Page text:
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Ev Williams: Achieving balance with GTD

evhead: Ten Rules for Web Startups

Ev's ten rules for a startup are all strong, but #10 particularly caught my eye:

#10: Be Balanced
What is a startup without bleary-eyed, junk-food-fueled, balls-to-the-wall days and sleepless, caffeine-fueled, relationship-stressing nights? Answer?: A lot more enjoyable place to work. Yes, high levels of commitment are crucial. And yes, crunch times come and sometimes require an inordinate, painful, apologies-to-the-SO amounts of work. But it can't be all the time. Nature requires balance for health -- as do the bodies and minds who work for you and, without which, your company will be worthless. There is no better way to maintain balance and lower your stress that I've found than David Allen's GTD process. Learn it. Live it. Make it a part of your company, and you'll have a secret weapon.

Right on.

Slightly off-topic, but on my mind...as I commented earlier today, I'm finding myself increasingly uncomfortable framing techniques like GTD strictly in terms of "productivity" (although the ability to be more efficient and productive is definitely a nice perk).

GTD fights stress not by transforming you into a drone or a brainless corporate cog, but by affording a framework for recovering and maintaining smart focus. What you do with that focus is entirely your affair -- clearly people will use it for everything from building a very swell startup to managing their music career and beyond. Gratefully, nowhere does The David say you have to turn into an enormous-toothed White Guy running sales seminars at the La Quinta Inn. In any case, when we're doing GTD right, Ev is right on the money: balance is sewn into every stitch of your week.

Even two years into using GTD, I have to say I'm still pleased -- and sometimes even surprised -- at how well it still works for me. Whenever I fall off the horse, I'm usually just a mini-review away from feeling retuned to my priorities and commitments. I agree with Ev; it's powerful stuff.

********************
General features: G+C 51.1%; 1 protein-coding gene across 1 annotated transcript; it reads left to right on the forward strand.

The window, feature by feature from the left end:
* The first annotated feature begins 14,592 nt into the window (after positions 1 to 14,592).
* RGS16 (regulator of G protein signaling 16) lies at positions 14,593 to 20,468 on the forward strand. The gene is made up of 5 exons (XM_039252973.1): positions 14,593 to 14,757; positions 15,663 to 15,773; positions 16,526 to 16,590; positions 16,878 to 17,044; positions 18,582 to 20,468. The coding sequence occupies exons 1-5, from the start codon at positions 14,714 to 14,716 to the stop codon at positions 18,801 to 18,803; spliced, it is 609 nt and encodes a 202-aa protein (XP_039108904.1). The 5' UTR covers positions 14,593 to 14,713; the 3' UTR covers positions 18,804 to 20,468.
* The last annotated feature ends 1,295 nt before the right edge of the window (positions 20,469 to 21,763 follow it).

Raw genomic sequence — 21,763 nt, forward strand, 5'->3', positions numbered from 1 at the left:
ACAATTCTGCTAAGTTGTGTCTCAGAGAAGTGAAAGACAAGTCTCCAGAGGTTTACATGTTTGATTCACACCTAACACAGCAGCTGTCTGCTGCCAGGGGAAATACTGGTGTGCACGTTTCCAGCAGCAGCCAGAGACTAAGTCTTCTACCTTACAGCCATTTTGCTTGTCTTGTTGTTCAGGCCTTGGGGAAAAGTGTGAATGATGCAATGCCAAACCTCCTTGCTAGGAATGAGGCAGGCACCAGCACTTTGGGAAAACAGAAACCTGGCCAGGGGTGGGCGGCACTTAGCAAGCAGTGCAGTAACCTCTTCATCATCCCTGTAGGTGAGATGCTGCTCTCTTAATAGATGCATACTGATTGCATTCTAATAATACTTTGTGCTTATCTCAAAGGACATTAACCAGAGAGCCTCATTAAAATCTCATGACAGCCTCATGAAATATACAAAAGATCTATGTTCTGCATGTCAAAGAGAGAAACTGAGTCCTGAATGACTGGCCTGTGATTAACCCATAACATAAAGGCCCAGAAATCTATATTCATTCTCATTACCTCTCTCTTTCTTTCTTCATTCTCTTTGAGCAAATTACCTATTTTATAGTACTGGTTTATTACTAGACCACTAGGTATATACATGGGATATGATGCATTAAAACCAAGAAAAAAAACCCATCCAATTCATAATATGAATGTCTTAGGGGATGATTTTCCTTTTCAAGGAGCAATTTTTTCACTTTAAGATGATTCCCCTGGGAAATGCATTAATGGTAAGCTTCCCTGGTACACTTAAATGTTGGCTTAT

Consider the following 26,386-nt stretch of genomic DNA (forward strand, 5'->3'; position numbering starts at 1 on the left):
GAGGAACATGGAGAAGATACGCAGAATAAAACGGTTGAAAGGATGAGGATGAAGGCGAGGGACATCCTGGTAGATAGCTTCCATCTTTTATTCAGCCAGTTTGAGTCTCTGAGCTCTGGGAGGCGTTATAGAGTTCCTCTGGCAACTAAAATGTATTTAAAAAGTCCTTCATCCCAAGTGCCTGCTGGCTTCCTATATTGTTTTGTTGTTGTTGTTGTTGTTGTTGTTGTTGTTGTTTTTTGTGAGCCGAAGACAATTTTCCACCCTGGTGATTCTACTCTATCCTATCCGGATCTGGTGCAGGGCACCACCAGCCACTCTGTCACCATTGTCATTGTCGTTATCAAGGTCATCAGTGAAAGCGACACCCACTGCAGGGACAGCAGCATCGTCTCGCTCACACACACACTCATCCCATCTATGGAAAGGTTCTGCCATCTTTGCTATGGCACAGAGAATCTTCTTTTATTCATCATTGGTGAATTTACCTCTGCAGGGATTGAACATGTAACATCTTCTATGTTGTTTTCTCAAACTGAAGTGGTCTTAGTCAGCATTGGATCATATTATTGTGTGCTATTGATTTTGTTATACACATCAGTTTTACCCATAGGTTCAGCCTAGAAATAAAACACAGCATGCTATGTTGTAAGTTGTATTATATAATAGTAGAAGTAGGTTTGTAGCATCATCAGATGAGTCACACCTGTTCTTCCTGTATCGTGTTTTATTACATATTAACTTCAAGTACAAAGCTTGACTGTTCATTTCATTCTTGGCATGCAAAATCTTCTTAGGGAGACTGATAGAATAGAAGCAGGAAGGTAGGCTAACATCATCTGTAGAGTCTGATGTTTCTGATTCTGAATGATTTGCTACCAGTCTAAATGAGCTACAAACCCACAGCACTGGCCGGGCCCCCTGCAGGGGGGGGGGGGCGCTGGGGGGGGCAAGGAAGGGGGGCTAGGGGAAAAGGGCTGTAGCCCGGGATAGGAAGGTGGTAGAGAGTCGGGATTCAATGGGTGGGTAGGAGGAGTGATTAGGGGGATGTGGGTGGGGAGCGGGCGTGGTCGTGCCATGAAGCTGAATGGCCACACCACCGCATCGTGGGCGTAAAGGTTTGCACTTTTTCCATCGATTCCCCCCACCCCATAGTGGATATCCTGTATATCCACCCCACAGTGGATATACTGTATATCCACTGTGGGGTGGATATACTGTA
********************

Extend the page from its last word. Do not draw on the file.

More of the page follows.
I do wonder if there's a better term for GTD's goals and methods than simply "productivity" or even "time management" What do you think? Does it matter?

Tim Kimrey's picture

I read Angie's response above...

I read Angie's response above at first as "I get blogged-down in the details..." and was wondering if that was something that comes from subscribing to too many RSS feeds.

I just recently discovered GTD and am in the initial implementation phase. To me it was this amazing revelation of how disorganized I was simply because I had never been taught a method. I think a lot of people assume that organization just happens, and that there are folks who are better at it than others. It had not occured to me that I could be taught.

It's not so much the productivity that matters to me as it is the feeling that I can address what might be an undiagnosed mild case of OCD without visiting a shrink and being a pharmaceutical lab rat. I also like knowing that there are other folks out there looking for a better way to manage.

I just wish that David Allen could get to the kids in school instead of waiting until they are mid-30's and way deep in the mix. Before you get someone to be productive you might need to show them that they are actually being destructive by using ineffective methods.

In the spirit of Thanksgiving - thanks for 43folders it is always a pleasurable read.




An Oblique Strategy:
Honor thy error as a hidden intention


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